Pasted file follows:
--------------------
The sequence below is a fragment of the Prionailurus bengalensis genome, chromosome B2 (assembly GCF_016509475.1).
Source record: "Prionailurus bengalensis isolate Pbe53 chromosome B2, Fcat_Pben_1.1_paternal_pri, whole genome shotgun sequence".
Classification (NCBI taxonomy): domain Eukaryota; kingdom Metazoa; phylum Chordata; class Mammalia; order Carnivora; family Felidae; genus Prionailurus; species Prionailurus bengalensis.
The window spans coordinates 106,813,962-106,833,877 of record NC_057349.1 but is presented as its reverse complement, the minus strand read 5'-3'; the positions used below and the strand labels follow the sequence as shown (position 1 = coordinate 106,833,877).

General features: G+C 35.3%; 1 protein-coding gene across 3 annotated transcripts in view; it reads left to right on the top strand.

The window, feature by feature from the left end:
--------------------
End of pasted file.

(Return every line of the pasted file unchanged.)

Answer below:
The sequence below is a fragment of the Prionailurus bengalensis genome, chromosome B2 (assembly GCF_016509475.1).
Source record: "Prionailurus bengalensis isolate Pbe53 chromosome B2, Fcat_Pben_1.1_paternal_pri, whole genome shotgun sequence".
Classification (NCBI taxonomy): domain Eukaryota; kingdom Metazoa; phylum Chordata; class Mammalia; order Carnivora; family Felidae; genus Prionailurus; species Prionailurus bengalensis.
The window spans coordinates 106,813,962-106,833,877 of record NC_057349.1 but is presented as its reverse complement, the minus strand read 5'-3'; the positions used below and the strand labels follow the sequence as shown (position 1 = coordinate 106,833,877).

General features: G+C 35.3%; 1 protein-coding gene across 3 annotated transcripts in view; it reads left to right on the top strand.

The window, feature by feature from the left end: